I am…*checks passport*….Emmie? I’m a mostly-human defective cyborg who can swim with some facility and has an embarrassing penchant for watermelon. I’ve been writing since I was old enough to steal my mother’s day planners, and writing with the intent of publishing since I was about sixteen.  I think I got here via the scenic route. I have always been a very deliberate planner, and I scouted out the business for about four years before I tried to hunt for an agent at all. I bought about five years of Writer’s Digest’s Guide to Literary Agents, researched query format, generally scoured the internet for protocol, and finally started querying a few years ago with a book that wasn’t up for the task. A few months later, I wrote The Masked Songbird, and I put all that knowledge to use. Doing my painstaking homework saved me a lot of foot-in-mouth moments, I think.  My path to agentdom was relatively quick, as was my first sale.  The offer came about four months into submission time, which is really not much.  You hear about the miraculous four day turnarounds, but really, those are unicorns.  Best advice I’ve heard: write a great book, be professional, and follow directions. It cuts through a lot of hassle and hand-wringing.
What is your favorite book, what author’s work can you not miss out on, and who are your biggest influences?  Whose writing makes you wish “damn, I wish I wrote like that?”
Ooh, favorite book is like asking me which fantasy world I’d like to live in forever.  I really don’t know.  My copies of David Eddings’s Belgariad and Malloreon are dog-eared and hunched over from their cracked spines — I read those at least once a year.  Harry Potter made a home in my heart.  LJ Smith’s 90’s paranormal romances are still among my favorites. Robert Jordan’s Wheel of Time is one of my favorite massive stories. Pride and Prejudice is a perennial. The Giver. Hatchet.  A Wrinkle in Time.  See what I mean?  Eddings and L’Engle are probably some of my biggest influencers. I always loved Eddings for being able to make me both laugh and cry in the same book.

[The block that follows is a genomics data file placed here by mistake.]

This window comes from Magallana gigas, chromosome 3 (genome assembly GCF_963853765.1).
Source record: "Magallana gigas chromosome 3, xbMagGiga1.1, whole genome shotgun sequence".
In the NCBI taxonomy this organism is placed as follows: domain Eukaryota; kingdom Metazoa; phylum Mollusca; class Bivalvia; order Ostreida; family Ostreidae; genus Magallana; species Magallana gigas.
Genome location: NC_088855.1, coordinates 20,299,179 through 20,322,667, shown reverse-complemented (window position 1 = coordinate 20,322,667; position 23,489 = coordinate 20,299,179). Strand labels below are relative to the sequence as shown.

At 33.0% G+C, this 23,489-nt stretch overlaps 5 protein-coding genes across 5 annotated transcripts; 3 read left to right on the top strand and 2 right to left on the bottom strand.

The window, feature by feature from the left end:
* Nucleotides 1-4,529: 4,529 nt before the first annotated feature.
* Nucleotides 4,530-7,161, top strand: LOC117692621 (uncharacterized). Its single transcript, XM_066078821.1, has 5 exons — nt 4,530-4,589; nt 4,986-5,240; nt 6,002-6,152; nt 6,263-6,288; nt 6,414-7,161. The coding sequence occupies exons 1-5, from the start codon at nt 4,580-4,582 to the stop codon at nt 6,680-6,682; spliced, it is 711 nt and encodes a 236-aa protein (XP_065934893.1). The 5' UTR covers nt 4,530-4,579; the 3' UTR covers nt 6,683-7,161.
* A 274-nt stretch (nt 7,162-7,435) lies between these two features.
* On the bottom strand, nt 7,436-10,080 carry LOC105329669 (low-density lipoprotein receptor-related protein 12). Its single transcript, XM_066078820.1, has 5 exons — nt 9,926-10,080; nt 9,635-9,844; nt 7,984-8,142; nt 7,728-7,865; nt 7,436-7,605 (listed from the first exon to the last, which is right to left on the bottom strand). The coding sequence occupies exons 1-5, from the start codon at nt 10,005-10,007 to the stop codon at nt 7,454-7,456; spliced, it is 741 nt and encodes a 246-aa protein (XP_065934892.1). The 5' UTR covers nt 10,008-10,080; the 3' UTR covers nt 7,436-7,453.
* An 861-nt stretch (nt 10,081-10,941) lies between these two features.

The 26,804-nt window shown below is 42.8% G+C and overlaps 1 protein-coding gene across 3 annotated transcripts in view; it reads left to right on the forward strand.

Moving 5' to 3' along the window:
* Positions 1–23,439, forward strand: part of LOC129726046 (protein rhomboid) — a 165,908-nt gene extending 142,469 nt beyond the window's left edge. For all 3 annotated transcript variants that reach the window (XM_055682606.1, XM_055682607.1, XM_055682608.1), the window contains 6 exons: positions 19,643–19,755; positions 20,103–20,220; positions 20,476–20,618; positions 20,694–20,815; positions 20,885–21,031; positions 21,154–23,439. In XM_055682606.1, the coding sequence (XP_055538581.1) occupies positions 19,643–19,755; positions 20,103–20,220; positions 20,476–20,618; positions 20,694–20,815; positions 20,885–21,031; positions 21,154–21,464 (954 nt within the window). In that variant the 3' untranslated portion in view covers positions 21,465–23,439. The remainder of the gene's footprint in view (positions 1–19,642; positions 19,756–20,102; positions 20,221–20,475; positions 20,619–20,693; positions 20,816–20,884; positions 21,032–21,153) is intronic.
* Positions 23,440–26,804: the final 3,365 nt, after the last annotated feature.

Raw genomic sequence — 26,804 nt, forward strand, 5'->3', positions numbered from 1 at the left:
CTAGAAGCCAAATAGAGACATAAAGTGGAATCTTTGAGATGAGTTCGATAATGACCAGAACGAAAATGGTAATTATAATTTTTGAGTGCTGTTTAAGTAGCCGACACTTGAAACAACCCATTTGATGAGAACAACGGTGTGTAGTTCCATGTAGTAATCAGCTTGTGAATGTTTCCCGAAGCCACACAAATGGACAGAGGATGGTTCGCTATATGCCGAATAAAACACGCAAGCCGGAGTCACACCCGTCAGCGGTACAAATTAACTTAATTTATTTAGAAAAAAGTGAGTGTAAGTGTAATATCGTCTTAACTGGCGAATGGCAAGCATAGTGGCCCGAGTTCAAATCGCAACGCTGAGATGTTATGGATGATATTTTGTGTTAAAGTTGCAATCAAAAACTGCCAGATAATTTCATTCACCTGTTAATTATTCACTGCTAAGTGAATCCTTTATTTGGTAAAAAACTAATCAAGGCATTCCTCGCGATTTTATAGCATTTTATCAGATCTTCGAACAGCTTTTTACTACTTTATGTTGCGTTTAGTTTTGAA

How would you define your writer’s voice?  What is “Emmie Mears style”?
I tend to write gritty stories that have some quirk to their telling, whether that’s from the minds of the characters and how they observe their situations, or something else.
Tell me a bit about The Masked Songbird.  Who is Gwen Maule and what is her journey?  What makes her different from the superheroes we’re familiar with?
Gwen is very much an everyperson at the outset of the book. She is, in many ways, a product of the global recession as well as a child of poverty. She has what I think is the under-represented mainstream millennial generation mindset of just sort of…plodding forward. While people like to call this generation entitled, I think for the vast majority of millennials, reaching adulthood at the zenith of global recession has put many on autopilot. Work, sleep, lather, rinse, repeat. That’s Gwen at first.  Her journey is recognizing the power she has always had to alter her circumstances and effect change in her own life and others. I think what sets her apart from other superheroes is that she’s very much engaged in the regular world. She doesn’t have Bruce Wayne’s money or the resources of Charles Xavier’s school. She is just a person with special abilities, learning how to use them in tandem with her pre-existing latent (very human) strengths.
What, for you, is the appeal of the superhero genre, or more generally, the fantasy genre?  There is an element of escapism that appeals to all of us, including the primal desire to see good triumph over evil, but what’s the difference between someone who can take or leave it and another who wants to lose themselves in these worlds to the point where it becomes their career path?
I think the appeal of the superhero genre is the ability to project yourself onto someone extraordinary.  Even the gritty superheroes call back to human nature, to the desire to fit in or the need to prove oneself.  I think that’s one of the things that makes them so alluring.  For fantasy as a whole, I think escapism is a good part of it, but that’s true for any fiction. Fantasy provides us the ability to imagine ourselves away from this world in a different way, though — to imagine better worlds, or scarier worlds, but worlds where extraordinary things happen.  At the heart of all great fiction is humanity, though. That’s where superheroes and fantasy in general shine brightest: telling human stories through a different lens.
Speaking of humanity – one thing that stood out in the excerpt I was fortunate enough to read was how well you convey Gwen’s feelings of being small next to her boss without coming out and stating it.  When you’re sitting down to write a scene like that, how much is intent and how much is happy accident?  Are you starting off by saying “I wish to convey X in this scene” or are you just writing and seeing where the story takes you?